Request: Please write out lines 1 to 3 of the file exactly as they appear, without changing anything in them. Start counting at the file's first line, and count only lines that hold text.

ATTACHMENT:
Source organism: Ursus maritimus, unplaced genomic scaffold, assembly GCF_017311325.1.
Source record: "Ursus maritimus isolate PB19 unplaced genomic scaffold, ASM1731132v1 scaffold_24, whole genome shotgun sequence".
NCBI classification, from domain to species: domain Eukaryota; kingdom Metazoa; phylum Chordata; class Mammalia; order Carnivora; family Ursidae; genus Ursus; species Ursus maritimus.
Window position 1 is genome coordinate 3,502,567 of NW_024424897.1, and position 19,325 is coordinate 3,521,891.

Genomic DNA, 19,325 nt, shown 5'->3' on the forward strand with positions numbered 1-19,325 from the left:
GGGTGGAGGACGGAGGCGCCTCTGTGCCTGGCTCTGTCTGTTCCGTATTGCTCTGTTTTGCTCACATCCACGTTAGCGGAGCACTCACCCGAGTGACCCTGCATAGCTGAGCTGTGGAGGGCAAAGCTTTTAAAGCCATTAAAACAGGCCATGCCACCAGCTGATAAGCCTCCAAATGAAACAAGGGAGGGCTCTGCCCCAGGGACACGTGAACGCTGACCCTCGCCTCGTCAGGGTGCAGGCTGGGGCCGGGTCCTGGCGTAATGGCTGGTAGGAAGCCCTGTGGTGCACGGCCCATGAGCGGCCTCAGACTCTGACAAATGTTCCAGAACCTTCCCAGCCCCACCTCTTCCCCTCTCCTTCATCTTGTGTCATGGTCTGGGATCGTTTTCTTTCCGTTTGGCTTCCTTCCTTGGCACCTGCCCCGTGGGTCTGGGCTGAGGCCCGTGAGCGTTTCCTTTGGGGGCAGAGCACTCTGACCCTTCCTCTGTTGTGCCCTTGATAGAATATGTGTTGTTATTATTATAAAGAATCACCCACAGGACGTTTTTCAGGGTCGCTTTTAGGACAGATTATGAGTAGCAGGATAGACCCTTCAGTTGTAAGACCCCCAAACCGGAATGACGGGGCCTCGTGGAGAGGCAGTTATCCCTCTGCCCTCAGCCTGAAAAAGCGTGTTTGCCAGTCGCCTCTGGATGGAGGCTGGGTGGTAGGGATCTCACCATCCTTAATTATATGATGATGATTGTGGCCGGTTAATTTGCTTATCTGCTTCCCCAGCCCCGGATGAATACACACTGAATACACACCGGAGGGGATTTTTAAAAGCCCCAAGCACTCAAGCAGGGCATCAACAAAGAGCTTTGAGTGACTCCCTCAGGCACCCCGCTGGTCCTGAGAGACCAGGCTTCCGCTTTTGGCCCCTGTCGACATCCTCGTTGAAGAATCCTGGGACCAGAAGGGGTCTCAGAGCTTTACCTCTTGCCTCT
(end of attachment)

Source organism: Ursus maritimus, unplaced genomic scaffold, assembly GCF_017311325.1.
Source record: "Ursus maritimus isolate PB19 unplaced genomic scaffold, ASM1731132v1 scaffold_24, whole genome shotgun sequence".
NCBI classification, from domain to species: domain Eukaryota; kingdom Metazoa; phylum Chordata; class Mammalia; order Carnivora; family Ursidae; genus Ursus; species Ursus maritimus.